Northern Ireland

Rates help call for residents of NI's 'ghost estates'

The figures reveal there are up to 5,000 unfinished homes in Northern Ireland
Image caption The figures reveal there are up to 5,000 unfinished homes in Northern Ireland

MP for South Down Margaret Ritchie has called for a rates exemption for people forced to live on "ghost estates".

New, half finished developments are a lasting legacy of the crash in the Irish property market.

The majority were started by developers who could not afford to finish them when prices plummeted.

Ms Ritchie has appealed to the finance minister to show mercy to those living without the proper standards of sewage facilities, lighting or footpaths.

In Northern Ireland, it is thought that up to 5,000 homes remain unfinished.

Ms Ritchie said: "I have been inundated with representations from constituents who reside in unfinished private housing estates where the roads, water and sewage facilities, footpaths and street lighting provision have not been brought up to an adoptable standard," she said.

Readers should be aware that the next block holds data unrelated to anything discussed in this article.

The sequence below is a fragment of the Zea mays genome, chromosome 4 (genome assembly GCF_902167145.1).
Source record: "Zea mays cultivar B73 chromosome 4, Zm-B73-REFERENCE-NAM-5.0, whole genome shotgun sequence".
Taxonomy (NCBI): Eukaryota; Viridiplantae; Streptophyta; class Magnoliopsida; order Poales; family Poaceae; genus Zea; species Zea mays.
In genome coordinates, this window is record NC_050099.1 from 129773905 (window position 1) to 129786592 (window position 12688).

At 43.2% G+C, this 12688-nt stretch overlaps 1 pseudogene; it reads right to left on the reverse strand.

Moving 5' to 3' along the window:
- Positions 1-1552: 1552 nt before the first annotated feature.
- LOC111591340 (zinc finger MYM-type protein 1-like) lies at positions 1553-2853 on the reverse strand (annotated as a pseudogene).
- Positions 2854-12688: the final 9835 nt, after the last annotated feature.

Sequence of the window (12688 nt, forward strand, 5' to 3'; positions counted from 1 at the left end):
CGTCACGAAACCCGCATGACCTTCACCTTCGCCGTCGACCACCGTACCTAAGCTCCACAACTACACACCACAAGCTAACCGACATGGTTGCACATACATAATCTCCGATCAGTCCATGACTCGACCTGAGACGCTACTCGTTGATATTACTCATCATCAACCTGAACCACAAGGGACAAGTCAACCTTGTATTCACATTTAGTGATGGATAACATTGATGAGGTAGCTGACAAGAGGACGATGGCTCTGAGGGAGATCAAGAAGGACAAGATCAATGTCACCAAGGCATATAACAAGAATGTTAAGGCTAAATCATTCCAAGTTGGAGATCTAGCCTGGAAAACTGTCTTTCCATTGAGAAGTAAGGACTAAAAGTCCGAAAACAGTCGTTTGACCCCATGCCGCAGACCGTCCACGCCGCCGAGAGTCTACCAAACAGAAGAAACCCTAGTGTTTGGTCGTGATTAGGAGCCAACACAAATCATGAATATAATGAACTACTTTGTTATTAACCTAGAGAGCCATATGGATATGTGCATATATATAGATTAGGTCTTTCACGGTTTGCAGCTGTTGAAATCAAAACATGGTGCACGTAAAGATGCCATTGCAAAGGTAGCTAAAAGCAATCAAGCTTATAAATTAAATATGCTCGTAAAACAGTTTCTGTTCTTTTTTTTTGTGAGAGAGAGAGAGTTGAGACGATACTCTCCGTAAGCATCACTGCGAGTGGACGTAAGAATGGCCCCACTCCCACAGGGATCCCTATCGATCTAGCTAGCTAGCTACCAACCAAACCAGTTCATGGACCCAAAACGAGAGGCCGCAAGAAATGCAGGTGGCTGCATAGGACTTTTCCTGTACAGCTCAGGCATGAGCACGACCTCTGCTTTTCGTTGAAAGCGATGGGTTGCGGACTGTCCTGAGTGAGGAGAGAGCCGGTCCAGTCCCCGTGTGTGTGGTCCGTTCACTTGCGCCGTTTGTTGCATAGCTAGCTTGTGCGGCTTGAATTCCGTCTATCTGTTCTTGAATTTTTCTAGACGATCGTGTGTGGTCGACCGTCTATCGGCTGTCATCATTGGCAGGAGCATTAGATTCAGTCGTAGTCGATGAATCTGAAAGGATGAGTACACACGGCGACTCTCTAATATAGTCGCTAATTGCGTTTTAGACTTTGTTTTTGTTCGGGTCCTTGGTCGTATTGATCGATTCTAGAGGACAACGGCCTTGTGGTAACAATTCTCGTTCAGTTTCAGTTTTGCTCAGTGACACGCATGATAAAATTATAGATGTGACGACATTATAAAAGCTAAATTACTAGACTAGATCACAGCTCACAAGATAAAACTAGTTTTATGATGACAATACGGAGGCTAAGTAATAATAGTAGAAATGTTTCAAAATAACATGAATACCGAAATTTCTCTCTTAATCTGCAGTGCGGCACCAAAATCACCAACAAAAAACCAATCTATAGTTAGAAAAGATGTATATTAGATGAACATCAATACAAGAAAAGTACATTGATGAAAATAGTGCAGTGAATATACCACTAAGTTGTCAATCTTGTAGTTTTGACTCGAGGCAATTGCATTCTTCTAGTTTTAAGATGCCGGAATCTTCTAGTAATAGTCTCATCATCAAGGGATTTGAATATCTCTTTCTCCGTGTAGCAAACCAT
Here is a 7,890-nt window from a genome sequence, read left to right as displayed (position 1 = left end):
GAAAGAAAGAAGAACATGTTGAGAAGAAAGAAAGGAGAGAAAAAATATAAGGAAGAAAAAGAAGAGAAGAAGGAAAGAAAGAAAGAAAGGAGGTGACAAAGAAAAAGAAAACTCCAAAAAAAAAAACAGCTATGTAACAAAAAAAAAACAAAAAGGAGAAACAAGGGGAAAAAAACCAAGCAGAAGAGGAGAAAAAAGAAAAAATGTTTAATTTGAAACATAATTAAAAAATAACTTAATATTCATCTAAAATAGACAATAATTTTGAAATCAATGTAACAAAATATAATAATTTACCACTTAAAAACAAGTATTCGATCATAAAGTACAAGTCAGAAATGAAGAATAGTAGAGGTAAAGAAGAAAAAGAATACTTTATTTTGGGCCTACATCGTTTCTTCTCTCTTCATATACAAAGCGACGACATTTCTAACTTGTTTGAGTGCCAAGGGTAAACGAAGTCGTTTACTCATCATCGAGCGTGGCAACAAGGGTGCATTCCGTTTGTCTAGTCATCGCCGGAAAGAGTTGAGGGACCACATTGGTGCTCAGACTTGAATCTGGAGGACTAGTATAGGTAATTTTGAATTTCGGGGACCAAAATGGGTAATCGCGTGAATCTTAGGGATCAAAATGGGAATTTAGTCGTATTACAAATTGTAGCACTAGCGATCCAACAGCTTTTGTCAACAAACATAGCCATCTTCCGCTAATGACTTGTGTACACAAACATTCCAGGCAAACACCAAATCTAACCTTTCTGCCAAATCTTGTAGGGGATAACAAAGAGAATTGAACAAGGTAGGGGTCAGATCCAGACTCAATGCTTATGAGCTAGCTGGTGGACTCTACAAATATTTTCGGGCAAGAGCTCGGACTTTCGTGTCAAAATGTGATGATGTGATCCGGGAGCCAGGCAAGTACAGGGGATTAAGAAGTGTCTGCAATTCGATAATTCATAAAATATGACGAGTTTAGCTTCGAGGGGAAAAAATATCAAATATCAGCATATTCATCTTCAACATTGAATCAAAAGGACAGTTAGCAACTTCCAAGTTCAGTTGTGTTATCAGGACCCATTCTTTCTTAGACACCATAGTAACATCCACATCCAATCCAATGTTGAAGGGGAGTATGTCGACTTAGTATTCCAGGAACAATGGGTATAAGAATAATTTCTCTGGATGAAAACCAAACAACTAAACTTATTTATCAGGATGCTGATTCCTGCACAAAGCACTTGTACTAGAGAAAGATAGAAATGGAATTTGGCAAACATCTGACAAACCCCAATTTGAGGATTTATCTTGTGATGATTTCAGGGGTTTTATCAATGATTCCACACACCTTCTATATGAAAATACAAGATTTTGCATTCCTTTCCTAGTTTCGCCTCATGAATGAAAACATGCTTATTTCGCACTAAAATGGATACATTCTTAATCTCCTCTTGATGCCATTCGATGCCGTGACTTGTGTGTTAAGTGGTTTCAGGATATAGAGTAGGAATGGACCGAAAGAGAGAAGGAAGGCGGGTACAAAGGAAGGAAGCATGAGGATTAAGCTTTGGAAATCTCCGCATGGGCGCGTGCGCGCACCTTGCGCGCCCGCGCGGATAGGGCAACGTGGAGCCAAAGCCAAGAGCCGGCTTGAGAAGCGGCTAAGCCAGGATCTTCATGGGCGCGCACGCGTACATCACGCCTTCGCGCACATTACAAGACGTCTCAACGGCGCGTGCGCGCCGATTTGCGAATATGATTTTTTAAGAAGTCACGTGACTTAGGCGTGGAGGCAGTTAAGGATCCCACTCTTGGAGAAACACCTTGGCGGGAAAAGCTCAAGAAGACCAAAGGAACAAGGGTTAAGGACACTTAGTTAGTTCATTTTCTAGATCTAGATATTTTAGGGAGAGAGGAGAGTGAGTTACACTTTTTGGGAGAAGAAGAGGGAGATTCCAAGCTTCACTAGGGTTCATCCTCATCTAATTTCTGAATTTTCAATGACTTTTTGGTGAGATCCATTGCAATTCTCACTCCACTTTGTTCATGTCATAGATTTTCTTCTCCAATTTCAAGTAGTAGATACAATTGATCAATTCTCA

"The Department of Finance and Personnel is still demanding full rates from each of the occupants in these private residential estates.

Image caption Margaret Ritchie said she had made representations to the finance minister

"This is unjustified in the current economic circumstances where those residents do not possess the full facilities."

Ms Ritchie said she had already made representations to the finance minister but was told that rates are a property tax and not for additional services.

"This is an unacceptable situation and the minister must demonstrate a level of mercy in these cases and ensure that exemptions are provided for residents in these estates where the infrastructure has not been brought up to an adoptable standard," she said.

In a statement, the Department of Finance and Personnel said that there was no specific policy for "ghost estates".

"As a result of applications and appeals from ratepayers in some developments of this nature, a number of properties have received reductions from LPS in their rateable valuations to reflect the difficult local circumstances," the statement said.

"Ratepayers should make Land & Property Services aware of any significant long-term issues that may warrant a reduction in the rateable capital value and therefore rate liability. Any applications for a reduction in valuation received by the district valuer will be considered. "

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